Serendipity Movie Review
Last year John Cusack -- modern Hollywood's most endeari=ngEveryman -- starred in a great guy movie with a romanticcomedy bent that made it the year's best date movie too.
This year's front runner for the same honor is a fate-fue=led,starry-eyed chick flick entitled "Serendipity" -- also starringJohn Cusack, which may help convince otherwise reluctant boyfriends andhusbands to see this sweet, cuddly charmer. They're guaranteed to enjoyit if they give it half a chance.
Cusack plays an ESPN segment director who meets the girlof his dreams (British girl-next-door Kate Beckinsale) in a Christmas shopp=ingshowdown over the last pair of black cashmere gloves at Bloomingdale's.Instantly smitten, they spend the day together, at one point ice skatingin Central Park and playing the getting-to-know-you game of favorites:"Favorite New York moment?" Beckinsale asks. "This one'sclimbing the charts," Cusack grins winningly.
But Beckinsale is a big believer in kismet, so when they'=refrequented by a series of wild coincidences all day long, she decides toleave their potential amour in the hands of destiny. She makes him writehis phone number on a five-dollar bill, then spends it at a newsstand.She in turn puts her digits in a front page of a book she's reading andsells it to a used bookstore. If they're meant to be together, she sayswith a twinkle in her eye, his bill or her book will find its way to theother person.
Cusack isn't satisfied with this prospect at all, so sheoffers one concession -- each of them takes a glove from the pair Cusackfinally won in their battle at Bloomie's -- and one more game: They eachride an elevator at the Waldorf Astoria. If they get off on the same floor,it's meant to be.
By the time Cusack is done searching that hotel floor byfloor, the movie's romantic chemistry has become so irresistible that you'llbe breathless hoping he finds her.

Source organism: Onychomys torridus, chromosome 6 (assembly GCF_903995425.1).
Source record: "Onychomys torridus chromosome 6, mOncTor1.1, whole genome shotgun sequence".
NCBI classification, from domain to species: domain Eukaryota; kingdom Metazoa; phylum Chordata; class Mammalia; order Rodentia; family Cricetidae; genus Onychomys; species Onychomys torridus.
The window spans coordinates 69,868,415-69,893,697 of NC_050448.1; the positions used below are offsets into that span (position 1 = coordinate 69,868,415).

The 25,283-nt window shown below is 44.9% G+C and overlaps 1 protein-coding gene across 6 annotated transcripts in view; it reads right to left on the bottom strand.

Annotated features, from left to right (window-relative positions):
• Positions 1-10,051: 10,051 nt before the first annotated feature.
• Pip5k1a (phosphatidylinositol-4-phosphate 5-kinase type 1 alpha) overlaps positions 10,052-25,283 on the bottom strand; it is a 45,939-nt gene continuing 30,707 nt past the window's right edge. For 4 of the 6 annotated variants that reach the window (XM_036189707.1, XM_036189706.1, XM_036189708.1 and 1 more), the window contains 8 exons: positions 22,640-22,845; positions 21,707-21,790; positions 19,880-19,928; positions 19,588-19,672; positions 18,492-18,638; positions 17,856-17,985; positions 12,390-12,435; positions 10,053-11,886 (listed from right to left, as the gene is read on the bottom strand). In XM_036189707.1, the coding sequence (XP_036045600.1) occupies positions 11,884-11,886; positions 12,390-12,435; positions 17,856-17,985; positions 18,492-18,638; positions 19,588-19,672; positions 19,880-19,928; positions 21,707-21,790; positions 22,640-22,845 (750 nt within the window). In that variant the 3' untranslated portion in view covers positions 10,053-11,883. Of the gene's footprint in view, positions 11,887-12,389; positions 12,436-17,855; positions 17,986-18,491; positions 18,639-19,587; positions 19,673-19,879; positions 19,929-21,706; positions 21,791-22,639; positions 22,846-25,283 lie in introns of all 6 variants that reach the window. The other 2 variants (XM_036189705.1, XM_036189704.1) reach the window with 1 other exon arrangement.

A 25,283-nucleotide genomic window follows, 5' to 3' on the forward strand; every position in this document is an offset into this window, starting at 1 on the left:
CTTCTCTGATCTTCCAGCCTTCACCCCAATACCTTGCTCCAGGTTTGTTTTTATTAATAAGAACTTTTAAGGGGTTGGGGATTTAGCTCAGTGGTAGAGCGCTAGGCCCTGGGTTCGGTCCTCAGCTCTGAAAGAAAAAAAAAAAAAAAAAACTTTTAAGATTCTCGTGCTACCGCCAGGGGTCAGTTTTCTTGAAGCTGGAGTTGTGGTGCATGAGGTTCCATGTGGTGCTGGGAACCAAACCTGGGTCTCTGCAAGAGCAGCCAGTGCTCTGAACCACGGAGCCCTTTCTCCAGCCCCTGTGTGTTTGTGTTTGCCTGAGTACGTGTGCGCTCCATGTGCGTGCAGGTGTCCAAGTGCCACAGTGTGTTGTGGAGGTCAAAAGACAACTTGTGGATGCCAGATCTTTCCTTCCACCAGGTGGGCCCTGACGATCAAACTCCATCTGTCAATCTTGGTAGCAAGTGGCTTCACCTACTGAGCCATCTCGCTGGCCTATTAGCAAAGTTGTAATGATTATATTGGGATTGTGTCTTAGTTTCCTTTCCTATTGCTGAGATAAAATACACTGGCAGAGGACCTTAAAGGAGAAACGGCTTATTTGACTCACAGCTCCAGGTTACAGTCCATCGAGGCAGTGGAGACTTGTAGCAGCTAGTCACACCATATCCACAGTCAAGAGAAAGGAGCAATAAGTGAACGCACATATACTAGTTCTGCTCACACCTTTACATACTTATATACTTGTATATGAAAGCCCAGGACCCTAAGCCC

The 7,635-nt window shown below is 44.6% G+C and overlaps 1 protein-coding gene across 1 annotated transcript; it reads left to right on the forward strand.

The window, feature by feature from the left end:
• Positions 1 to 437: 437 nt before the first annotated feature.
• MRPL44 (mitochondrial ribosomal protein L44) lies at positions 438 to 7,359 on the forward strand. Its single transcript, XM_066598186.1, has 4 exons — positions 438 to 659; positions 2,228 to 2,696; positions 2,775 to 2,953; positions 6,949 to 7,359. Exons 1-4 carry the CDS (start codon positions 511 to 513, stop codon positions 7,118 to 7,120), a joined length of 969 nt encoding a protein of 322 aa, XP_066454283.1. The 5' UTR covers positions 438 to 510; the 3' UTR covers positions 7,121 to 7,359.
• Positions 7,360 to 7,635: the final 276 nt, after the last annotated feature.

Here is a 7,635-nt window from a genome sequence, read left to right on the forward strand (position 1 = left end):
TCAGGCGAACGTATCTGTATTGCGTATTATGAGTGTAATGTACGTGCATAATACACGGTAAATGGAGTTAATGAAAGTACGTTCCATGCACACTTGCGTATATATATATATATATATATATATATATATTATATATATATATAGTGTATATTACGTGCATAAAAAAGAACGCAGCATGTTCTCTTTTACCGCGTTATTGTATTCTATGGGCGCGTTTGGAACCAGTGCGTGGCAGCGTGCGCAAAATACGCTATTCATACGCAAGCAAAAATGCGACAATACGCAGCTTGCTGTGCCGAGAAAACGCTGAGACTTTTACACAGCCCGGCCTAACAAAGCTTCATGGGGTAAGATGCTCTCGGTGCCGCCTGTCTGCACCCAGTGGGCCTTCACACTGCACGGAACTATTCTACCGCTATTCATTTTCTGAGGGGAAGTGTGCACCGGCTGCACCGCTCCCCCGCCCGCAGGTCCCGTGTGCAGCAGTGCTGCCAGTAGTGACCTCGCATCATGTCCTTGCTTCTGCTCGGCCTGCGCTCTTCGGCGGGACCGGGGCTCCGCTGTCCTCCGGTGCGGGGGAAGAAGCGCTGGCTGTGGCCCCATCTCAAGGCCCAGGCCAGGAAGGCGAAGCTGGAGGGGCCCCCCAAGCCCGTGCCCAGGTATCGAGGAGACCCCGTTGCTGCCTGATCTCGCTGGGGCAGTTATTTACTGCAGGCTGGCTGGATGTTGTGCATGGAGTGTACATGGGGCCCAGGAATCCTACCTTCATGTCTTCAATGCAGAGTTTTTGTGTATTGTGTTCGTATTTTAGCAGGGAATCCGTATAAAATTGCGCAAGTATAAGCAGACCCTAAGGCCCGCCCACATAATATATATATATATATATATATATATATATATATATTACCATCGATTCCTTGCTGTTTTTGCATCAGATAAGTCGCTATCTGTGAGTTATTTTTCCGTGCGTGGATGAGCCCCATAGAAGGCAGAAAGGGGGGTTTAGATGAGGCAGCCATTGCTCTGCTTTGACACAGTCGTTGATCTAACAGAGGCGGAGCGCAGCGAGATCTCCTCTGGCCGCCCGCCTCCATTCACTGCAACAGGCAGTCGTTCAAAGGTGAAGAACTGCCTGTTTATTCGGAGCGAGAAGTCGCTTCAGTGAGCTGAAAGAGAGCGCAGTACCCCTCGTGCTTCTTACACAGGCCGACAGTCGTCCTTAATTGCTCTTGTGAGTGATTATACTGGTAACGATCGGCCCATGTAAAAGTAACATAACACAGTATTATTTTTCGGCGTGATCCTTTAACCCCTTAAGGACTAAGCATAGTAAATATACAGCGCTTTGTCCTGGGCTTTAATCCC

Several years later -- dang it! -- Cusack is engaged toa Manhattan society sweetie (Bridget Moyhahan) but still habitually stoppingin used bookstores. Beckinsale has become a shrink in San Francisco, andwhile she's lost all her faith in fate, she has fallen in love with a NewAge Jazz luminary ("Sex In the City's" John Corbett doing a hilar=iousKenny G. send-up). Both on the verge of marriage, cold feet set in, sendingthem on a desperate last-ditch search for each other.
Director Peter Chisholm ("TheMighty," "Town & Country")has the perfect touch for the frustratingly funny near-misses that drivethe rest of this ambrosial romance. Charging through Manhattan, draggingtheir best friends (comic relief specialists Jeremy Piven and Molly Shannon)along for moral support, Cusack and Beckinsale pet the same dog only ablock apart. She unknowingly bumps into his film crew shooting pick-upfootage at a golf driving range where he did a story the day before --and where an arrant ball from his fianc=E9e's father knocks Shannon on thenoggin.
As it turns out, Shannon and the fianc=E9e are childhoodfriends, which leads to an invitation to Cusack's wedding -- at the Waldorf,no less. Of course Beckinsale doesn't realize who the groom is and Shannonhas never met him.
Meanwhile, Cusack discovers he has the receipt for thegloves -- with Beckinsale's Bloomingdale account number on it. He dashesto the store to accost a salesclerk (Eugene Levy) trying to glean her nameand number. Even if it's out of date, it would be a lead. Behind on hiscommissions, the clerk agrees to help only after Cusack buys a $700 velvetsuit.
The will-they-ever-meet concept behind "Serendipity&=quot;may not be all that original, but this picture isn't a "SleeplessIn Seattle"-style sickeningly saccharine confection. The relentlesslyromantic sweetness here has a refreshing touch of sardonic humor runningthrough it, and its significant-other characters are not clearly incompatib=lecardboard cutouts from central casting. Beckinsale's intended, for example,is an incredibly byronic, unselfish guy who abandons his concert tour tosurprise her in New York (not knowing why she's there) just because hemisses her. And Cusack explains to Piven that his fianc=E9e is like "T=heGodfather Part II" -- just as good as the original, but just not thesame.
As for the leads, Cusack sticks to his appealing, tradema=rkedway of personifying the easy going id of the American male -- which isfine because he's great at it -- and Beckinsale, a versatile actress nowknown best for "PearlHarbor," plays the kind of dreamy, insta=ntlydelightfully darling that put her on the map in British pictures like "ColdComfort Farm" and "ShootingFish."
"Serendipity's" only real downfall is that it'sso focused on closing the circle of cute coincidence that it barrels rightpast an obvious, logical and perfectly romantic ending to conclude fiveminutes later in a way that's serviceable and winsome, but exasperatinglyover-scripted to conform to the formula.